S2: And which is, you know, this whole idea that you can marry someone without love is just fascinating. Like this whole I mean, I guess it’s supposed to show that he’s just like a person who rushes into things with a very strong idea of how things are going to be based on his own desires and does not sort of does not consider that other people might have like a motivation, like he wouldn’t want to, I guess maybe some people would want to marry a viscount who is very wealthy and just says, let’s just have kids and like we’ll never be in love. But as we find out, that’s not for Edwina. But anyway, to go back to the bee. So in the book there’s amazing bees. So Anthony and Kate are like engaged in a like an angry flirtation for a while. And so this is like maybe 50% of the way through the book, in the book that they kiss and and sort of fondle each other a bit more then in the series they do, which in Bridgerton season two, there is not sex until the last episode.
S4: A big change from the first season.
S2: Yes, exactly. So the bees in the book, they basically are having like yet another sexy argument in a garden and a bee comes and stings her and he freaks out. And basically it’s stomp her on her decolletage somewhere around her breast. And he finds himself absolutely compelled to lower his mouth to the. And try to suck out the venom, quote unquote, even though she’s like, don’t do that, don’t do that, don’t do that. You know, whatever. And this result in them getting busted by both of their mothers and also Mrs. Featherington.
S4: Oh, my gosh. The humiliation and.
S2: Humiliation who comes upon them in the garden and they have to get married. And so much like season one of Bridgerton, the show, the structure of that book ends up being like basically half of the other book is that they’re already married, they’re having a lot of sex and he’s falling in love with her. This doesn’t happen this way in the show. They take the entire episode, sometimes a very long sometimes feels like a very drawn out, which we can talk about. But they take the entire stretch to eventually, like, come to an understanding. But there is a big scene in the show, but it has more to do with them sort of coming closer to understanding that they love each other then then becoming discovered and needing to to get married. She does get stung and basically it sort of sends them into a similar tizzy, but they just end up kind of falling into a closer clinch and they put each other’s hands on each other’s chests. And she calls them down, basically, which I like. But you miss you miss the drama of that, of the books visiting, perhaps.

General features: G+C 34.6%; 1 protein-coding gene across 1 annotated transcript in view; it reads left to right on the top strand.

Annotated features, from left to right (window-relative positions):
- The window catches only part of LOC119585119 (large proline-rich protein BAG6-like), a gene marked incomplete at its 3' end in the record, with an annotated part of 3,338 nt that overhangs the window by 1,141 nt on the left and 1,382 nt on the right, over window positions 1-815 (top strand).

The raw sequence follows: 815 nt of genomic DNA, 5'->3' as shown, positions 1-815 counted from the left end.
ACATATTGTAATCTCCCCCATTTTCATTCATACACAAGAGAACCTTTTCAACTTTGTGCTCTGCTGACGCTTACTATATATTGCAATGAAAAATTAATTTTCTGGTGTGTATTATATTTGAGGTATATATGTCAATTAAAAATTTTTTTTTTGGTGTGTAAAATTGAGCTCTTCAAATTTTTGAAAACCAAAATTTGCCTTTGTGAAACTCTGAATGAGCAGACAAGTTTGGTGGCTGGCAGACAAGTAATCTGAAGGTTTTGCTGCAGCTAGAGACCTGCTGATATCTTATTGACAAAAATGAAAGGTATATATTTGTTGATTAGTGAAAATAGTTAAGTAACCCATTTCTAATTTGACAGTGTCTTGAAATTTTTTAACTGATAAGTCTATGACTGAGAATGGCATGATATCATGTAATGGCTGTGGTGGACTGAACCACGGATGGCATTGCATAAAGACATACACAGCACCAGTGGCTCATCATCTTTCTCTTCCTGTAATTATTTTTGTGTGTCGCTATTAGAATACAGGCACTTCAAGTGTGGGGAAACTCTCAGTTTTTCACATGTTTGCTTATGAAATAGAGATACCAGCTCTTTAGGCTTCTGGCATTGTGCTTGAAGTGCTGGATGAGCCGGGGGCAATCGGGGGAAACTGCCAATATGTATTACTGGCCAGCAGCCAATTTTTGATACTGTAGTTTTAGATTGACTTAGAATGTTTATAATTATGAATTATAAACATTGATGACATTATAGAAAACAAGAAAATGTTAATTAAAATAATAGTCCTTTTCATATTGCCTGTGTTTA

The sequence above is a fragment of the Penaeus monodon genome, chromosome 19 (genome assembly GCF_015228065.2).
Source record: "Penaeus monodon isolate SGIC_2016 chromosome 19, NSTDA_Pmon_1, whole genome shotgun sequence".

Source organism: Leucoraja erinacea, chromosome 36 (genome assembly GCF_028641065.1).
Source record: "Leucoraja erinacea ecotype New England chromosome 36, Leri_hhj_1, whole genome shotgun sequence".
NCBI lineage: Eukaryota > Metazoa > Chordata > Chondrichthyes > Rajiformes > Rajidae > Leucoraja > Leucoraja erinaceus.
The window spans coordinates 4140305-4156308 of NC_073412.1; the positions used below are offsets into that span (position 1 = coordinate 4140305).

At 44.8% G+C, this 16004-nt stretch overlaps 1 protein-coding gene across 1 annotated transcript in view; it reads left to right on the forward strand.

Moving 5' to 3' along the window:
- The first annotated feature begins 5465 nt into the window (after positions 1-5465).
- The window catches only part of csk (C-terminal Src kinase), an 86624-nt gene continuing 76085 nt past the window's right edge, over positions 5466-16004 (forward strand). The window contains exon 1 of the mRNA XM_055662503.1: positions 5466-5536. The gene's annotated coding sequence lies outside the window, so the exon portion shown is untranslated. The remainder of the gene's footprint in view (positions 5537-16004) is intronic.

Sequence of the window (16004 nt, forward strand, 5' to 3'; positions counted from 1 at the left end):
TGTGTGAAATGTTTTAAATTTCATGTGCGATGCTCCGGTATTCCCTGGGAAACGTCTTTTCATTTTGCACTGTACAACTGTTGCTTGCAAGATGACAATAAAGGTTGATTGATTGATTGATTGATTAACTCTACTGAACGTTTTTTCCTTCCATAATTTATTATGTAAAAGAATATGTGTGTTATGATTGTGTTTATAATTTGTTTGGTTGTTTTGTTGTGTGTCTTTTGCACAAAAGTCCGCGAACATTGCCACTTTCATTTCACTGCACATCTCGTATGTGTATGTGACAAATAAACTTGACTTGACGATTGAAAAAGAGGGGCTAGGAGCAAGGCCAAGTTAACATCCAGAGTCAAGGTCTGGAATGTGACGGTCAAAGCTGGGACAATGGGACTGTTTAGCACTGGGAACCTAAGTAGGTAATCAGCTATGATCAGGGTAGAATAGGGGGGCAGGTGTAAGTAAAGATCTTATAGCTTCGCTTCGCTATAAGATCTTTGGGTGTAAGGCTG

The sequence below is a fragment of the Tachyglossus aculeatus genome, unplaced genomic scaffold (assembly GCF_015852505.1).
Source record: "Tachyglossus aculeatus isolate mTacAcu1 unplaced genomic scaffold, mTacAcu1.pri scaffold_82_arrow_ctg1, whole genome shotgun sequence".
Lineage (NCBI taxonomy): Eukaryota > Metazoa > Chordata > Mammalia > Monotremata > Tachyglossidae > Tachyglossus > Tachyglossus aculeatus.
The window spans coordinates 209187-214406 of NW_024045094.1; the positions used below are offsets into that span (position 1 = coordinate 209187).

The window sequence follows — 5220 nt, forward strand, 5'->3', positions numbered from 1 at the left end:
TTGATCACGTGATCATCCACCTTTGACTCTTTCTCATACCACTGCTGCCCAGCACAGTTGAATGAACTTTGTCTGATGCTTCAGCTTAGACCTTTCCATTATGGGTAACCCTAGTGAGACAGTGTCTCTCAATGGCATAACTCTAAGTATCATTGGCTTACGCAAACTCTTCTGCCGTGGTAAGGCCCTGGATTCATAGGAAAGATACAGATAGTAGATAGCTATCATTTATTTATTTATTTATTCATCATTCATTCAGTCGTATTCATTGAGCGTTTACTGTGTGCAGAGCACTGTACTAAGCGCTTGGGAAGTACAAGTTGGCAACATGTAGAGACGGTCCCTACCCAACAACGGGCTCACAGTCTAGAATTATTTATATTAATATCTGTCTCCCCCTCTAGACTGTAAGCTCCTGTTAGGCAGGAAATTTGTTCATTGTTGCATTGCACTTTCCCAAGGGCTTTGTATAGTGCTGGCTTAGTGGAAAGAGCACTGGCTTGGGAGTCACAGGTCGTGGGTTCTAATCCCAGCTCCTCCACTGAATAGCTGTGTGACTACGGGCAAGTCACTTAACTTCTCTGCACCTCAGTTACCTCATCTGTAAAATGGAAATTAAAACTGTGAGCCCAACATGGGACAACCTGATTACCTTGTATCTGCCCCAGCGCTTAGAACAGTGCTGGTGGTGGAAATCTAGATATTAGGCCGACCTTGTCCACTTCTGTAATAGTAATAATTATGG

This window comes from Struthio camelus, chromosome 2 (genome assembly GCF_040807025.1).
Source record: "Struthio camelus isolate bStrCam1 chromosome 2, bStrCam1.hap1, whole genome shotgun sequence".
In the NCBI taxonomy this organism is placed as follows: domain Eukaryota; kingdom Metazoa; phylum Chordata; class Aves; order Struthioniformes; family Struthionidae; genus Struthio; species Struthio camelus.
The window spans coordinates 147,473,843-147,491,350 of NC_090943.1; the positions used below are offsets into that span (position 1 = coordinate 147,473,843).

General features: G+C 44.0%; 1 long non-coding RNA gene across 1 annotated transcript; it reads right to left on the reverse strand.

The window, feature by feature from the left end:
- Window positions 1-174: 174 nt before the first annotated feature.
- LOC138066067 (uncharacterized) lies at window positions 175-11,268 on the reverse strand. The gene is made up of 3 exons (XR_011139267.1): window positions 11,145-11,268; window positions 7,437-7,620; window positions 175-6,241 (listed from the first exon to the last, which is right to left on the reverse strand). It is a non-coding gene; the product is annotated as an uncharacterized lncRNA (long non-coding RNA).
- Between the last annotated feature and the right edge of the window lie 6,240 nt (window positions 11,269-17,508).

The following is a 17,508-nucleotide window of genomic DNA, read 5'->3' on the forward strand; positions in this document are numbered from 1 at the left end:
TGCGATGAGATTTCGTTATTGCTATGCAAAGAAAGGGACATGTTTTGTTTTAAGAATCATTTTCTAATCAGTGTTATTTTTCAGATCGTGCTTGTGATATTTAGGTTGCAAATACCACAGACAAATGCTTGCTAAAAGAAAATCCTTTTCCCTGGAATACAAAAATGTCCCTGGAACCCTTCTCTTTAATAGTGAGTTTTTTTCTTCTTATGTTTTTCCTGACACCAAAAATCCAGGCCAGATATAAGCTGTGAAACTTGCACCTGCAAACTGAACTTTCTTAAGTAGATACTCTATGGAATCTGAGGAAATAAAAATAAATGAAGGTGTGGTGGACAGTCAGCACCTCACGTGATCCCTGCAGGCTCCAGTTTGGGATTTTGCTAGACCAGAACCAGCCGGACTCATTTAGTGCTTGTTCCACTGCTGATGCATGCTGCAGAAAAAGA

S4: I do miss the drama, even while I understand where they decided to make this change and why. I think the scene as it is on the show is actually very sweet and very romantic because it’s a moment where Kate gets to see Anthony vulnerable, basically for the first time, where he’s genuinely terrified when she gets stung and she actually takes his hand and places it on her chest. She has a little more agency than in the original scene where he’s like, Well, got to suck on your boob. So it’s intern Sarah Brenner actually interviewed an allergist about this to find out whether sucking the venom out of a bee sting is a good idea. Spoiler alert. It’s not that is not an effective way to treat someone for a bee sting. But I understand why they didn’t want to have such a silly scene. And I understand why they didn’t want to repeat season one, which also has the couple caught in a compromising position and forced to marry. There is a little bit of an underlying tension there, though, because romance as a genre, as a literary genre, is very repetitive. It’s one of its charms. It’s one of the things that people come back to. And so you see this conflict between TV as a medium where you always want to be doing something new, and this genre that is beloved for being predictable and formulaic, and where those two things are positive in a way that is, you know, not acknowledged for a Netflix show.